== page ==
- Island Nations - Bruno Van Peteghem: A New Caledonia (in the South Pacific east of Australia) resident working against time and mining interests to protect one of the world's coral reefs from destruction. International companies are ready to dig up and pollute huge portions of the reefs as they introduce new, highly toxic mining practices. Van Peteghem is leading a campaign to place the reef on the World's Heritage List-the reef's best hope for permanent protection. A successful island environmental activist since the early 1990s, he has confronted severe intimidation and abuse including the suspicious burning of his family's home.
"The world is getting smaller, and the need is growing for everyone to take responsibility for keeping our planet healthy," said Richard N. Goldman, founder of the Goldman Environmental Prize. "The winners this year illustrate how the environment is affected by wars, international business, economic policies, and the tendency to put short-term gains ahead of long term solutions. They also illustrate how the courage and commitment of a single visionary individual can make a difference for generations to come."
The first Goldman Environmental Prizes were awarded in 1990 by Mr. Goldman and his late wife Rhoda H. Goldman. Mrs.Goldman was a descendant of Levi Strauss, the founder of the worldwide clothing company that bears his name. Mr. Goldman is Chairman of Goldman Insurance Services in San Francisco.
On April 25, Mr. Goldman will receive the National Geographic Society Chairman's Award in recognition of his "exemplary contributions to every aspect of conservation and global environmental awareness." The last time the Society presented this award was 1995 to Lady Bird Johnson and Laurence Rockefeller.
Goldman Prize winners are selected by an international jury from confidential nominations submitted by a network of over 20 environmental organizations and individuals representing nearly 50 nations. The Goldman Prize is the world's largest award for environmental activists. In addition to the cash award, recipients travel to San Francisco and Washington, D.C. for an awards ceremony and presentation, press conferences, media briefings, and meetings with political, public policy, financial and environmental leaders.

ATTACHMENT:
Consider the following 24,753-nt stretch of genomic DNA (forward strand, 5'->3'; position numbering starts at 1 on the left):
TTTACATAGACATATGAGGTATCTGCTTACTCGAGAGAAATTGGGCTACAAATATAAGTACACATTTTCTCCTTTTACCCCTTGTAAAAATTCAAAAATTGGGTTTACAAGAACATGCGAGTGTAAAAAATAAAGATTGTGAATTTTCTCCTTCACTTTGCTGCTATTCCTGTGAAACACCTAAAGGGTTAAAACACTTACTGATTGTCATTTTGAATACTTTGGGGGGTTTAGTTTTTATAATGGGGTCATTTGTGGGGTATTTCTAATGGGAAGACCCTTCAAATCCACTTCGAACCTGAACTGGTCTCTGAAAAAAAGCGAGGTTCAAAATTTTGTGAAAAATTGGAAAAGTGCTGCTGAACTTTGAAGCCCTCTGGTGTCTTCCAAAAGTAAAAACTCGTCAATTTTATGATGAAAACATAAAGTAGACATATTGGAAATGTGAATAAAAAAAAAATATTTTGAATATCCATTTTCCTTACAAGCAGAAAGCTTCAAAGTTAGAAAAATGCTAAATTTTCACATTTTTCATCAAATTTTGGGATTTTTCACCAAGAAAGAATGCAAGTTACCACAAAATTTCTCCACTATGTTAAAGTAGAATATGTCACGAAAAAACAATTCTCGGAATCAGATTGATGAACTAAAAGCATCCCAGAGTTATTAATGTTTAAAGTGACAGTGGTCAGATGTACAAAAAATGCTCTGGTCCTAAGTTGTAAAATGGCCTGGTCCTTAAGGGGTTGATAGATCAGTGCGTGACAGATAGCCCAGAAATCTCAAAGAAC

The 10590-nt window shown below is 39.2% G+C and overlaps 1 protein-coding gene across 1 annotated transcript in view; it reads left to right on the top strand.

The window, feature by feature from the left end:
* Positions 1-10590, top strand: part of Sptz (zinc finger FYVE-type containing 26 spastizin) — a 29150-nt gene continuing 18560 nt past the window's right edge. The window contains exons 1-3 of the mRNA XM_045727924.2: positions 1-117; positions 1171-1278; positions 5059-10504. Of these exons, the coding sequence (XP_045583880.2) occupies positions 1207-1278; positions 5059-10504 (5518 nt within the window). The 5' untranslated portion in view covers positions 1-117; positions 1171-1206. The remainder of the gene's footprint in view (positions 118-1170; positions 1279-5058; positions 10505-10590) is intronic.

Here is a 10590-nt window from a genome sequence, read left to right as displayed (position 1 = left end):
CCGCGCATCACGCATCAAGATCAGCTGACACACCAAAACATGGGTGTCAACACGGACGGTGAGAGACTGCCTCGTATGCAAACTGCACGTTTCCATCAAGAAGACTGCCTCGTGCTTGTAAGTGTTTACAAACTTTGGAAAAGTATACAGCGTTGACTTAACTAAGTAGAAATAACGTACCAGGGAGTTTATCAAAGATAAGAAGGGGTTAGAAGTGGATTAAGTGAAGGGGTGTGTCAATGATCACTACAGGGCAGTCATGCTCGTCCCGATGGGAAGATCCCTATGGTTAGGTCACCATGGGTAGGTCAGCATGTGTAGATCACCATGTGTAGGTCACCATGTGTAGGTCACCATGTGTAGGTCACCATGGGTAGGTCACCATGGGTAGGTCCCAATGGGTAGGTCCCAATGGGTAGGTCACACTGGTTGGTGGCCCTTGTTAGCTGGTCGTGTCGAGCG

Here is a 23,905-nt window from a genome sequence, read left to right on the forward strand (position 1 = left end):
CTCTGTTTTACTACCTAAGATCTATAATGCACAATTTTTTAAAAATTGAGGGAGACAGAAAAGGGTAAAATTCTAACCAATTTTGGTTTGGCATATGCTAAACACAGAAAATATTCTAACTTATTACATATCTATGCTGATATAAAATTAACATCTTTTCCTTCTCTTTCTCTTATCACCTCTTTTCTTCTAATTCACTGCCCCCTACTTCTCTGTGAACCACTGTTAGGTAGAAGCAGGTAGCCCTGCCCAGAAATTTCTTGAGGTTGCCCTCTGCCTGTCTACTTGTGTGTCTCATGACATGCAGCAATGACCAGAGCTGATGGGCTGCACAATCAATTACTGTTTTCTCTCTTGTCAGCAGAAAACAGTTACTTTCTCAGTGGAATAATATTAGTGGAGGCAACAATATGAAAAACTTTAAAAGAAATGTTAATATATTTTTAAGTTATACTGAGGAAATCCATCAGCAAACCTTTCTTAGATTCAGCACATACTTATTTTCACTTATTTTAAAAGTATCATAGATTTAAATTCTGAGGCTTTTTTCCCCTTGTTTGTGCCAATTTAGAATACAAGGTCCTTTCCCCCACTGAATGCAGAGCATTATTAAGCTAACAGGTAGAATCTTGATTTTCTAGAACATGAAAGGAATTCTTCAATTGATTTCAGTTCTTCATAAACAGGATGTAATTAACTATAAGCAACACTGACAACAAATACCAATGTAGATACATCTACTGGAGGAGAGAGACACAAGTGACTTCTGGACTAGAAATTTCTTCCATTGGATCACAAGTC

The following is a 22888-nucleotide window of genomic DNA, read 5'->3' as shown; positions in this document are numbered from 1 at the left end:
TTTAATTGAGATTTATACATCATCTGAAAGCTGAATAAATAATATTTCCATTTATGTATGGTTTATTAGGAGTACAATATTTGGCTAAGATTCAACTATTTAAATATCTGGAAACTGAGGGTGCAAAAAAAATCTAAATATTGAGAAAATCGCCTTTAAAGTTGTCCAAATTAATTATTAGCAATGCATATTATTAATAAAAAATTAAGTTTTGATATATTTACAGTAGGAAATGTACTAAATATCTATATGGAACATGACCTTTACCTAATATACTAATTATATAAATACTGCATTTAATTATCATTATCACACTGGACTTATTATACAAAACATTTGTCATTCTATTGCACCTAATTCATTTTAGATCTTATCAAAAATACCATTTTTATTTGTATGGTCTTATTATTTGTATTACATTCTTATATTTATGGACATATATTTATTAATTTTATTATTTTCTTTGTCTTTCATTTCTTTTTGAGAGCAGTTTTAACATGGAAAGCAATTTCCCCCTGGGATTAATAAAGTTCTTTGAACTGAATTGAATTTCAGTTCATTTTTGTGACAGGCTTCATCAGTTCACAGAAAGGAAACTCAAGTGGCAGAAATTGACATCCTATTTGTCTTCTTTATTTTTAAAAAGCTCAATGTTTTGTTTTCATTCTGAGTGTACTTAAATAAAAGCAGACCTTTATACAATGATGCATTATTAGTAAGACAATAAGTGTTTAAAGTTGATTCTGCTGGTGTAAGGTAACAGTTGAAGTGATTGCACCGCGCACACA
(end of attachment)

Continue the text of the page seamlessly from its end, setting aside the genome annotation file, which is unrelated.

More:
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Live Webcaset of the Prize ceremony on April 23: This event, including 3-minute speeches by the winners and 5-minute videos on their work, can be seen live at www.goldmanprize.org on April 23, 5:00 p.m., Pacific Time.
ATTENTION EDITORS: Backgrounders and photos of all winners are available. Broadcast-quality video of the Goldman Prize winners has been shot in their home countries and is available.
FOR BACKGROUND INFORMATION ON THE PRIZE AND PREVIOUS WINNERS
2001 Goldman Environmental Prize Recipients
Eugene Rutagarama, Rwanda
The human suffering in Rwanda during the 1990s was incalculable. But few outsiders realize that without intervention, the innocent victims of war might also have included the most endangered of humanity's close relatives - mountain gorillas.
Mountain gorillas are the world's rarest primates. Only approximately 650 of them survive worldwide, 355 of them in the tropical forests in the Volcano National Park in the Virunga Mountains straddling three countries: Rwanda, the Democratic Republic of Congo (DRC) and Uganda. In addition, the tri-national Volcano National Park is surrounded by rapidly growing villages and farmlands, presenting a constant conservation challenge.
Despite the presence of troops in the park, refugees moving through the mountains, and enormous pressure to resettle hundreds of thousands of refugees in protected areas, Rutagarama helped ensure that Rwanda's critical gorilla habitat remained protected.
His commitment, leadership and courage ensured that the fragile mountain gorilla population in the Virungas survived the wars of the 1990s and current conflicts in the DRC. Indeed, it grew by 11 percent since 1989.
Political and ethnic conflicts have long been part of Rwanda's history. Identified as a Tutsi, Eugene Rutagarama, 45, has endured a lifetime of persecution from extremists among the country's Hutus. He was forced to flee the country five times between 1960 and 1991. In 1990 while conducting botanical surveys, Rutagarama was captured and imprisoned by the Hutu government. In 1991, when rebels attacked the town of Ruhengeri in northern Rwanda and freed the prisoners, Rutagarama fled with his family to Burundi. Committed to conservation, he taught biology in a secondary school and helped found the Burundi Nature Club, a local non-governmental organization.